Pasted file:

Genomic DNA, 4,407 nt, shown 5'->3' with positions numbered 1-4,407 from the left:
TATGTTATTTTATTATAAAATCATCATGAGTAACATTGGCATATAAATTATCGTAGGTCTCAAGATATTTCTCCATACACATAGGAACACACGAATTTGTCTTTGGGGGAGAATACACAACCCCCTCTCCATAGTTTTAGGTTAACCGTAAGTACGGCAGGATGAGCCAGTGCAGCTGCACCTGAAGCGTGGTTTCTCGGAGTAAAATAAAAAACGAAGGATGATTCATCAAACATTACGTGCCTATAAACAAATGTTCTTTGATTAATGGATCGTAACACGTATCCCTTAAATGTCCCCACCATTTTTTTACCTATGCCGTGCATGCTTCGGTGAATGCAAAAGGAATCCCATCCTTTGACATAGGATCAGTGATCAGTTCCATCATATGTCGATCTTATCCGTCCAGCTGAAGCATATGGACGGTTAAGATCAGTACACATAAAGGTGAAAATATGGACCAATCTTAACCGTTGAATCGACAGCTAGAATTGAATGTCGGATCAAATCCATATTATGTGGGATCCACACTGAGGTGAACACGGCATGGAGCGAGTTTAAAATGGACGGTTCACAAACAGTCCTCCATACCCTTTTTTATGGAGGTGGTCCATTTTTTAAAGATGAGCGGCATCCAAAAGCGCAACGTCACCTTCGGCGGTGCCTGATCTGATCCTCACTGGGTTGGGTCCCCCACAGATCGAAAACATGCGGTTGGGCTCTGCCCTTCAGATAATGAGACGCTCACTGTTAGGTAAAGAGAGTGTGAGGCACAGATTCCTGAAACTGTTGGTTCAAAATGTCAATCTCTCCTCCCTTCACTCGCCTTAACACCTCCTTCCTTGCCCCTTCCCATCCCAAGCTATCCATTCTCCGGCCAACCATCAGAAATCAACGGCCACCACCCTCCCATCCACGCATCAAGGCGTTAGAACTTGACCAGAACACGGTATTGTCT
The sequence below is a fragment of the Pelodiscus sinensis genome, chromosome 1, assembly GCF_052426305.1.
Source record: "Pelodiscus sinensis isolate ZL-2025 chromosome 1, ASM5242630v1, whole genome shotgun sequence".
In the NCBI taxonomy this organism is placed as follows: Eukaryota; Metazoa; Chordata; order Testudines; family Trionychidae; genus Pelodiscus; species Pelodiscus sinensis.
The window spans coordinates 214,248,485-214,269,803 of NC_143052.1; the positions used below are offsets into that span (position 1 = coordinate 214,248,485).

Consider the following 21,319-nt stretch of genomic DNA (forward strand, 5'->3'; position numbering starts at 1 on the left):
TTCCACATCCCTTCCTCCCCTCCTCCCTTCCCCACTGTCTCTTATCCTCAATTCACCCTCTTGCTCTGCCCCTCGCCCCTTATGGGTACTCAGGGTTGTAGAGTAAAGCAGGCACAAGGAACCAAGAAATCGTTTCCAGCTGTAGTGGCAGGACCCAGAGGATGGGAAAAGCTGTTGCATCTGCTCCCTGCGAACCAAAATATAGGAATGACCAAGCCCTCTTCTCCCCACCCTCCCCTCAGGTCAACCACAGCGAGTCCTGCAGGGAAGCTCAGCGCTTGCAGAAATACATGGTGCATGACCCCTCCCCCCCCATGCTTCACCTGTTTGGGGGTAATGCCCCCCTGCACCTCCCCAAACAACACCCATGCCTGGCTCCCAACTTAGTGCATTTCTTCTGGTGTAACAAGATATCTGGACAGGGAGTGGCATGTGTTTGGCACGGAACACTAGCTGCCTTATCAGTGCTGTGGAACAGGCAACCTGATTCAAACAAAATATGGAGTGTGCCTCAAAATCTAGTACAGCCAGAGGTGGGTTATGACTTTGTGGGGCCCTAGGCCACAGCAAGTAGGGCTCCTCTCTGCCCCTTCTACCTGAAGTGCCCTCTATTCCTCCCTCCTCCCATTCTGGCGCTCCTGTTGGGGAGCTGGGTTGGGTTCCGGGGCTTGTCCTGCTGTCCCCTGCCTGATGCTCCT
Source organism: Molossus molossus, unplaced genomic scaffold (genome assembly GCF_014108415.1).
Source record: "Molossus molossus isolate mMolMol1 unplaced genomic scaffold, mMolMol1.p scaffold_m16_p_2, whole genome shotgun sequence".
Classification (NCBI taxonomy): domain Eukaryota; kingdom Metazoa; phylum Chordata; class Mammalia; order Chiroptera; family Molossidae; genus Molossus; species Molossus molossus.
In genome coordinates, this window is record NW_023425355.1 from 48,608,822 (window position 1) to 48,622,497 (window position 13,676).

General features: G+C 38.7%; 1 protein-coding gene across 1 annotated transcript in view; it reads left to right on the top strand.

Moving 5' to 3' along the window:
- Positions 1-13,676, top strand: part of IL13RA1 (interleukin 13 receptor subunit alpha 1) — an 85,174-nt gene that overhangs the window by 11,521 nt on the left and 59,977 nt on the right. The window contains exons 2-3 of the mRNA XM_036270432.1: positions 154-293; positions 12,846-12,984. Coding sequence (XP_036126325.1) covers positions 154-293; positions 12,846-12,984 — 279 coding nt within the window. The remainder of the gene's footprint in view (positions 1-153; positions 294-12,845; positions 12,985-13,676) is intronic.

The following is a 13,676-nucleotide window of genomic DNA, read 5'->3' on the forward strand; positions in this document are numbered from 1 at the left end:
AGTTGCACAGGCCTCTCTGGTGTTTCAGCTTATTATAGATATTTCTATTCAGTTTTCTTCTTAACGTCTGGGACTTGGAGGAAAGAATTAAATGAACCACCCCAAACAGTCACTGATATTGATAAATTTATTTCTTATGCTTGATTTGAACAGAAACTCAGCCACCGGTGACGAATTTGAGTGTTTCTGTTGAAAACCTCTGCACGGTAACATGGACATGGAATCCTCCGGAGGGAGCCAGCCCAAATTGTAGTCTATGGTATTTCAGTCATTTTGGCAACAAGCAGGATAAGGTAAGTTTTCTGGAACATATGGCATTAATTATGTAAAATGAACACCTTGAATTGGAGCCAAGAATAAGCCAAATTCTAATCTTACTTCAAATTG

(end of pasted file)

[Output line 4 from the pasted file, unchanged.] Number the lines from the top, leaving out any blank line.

Source record: "Pelodiscus sinensis isolate ZL-2025 chromosome 1, ASM5242630v1, whole genome shotgun sequence".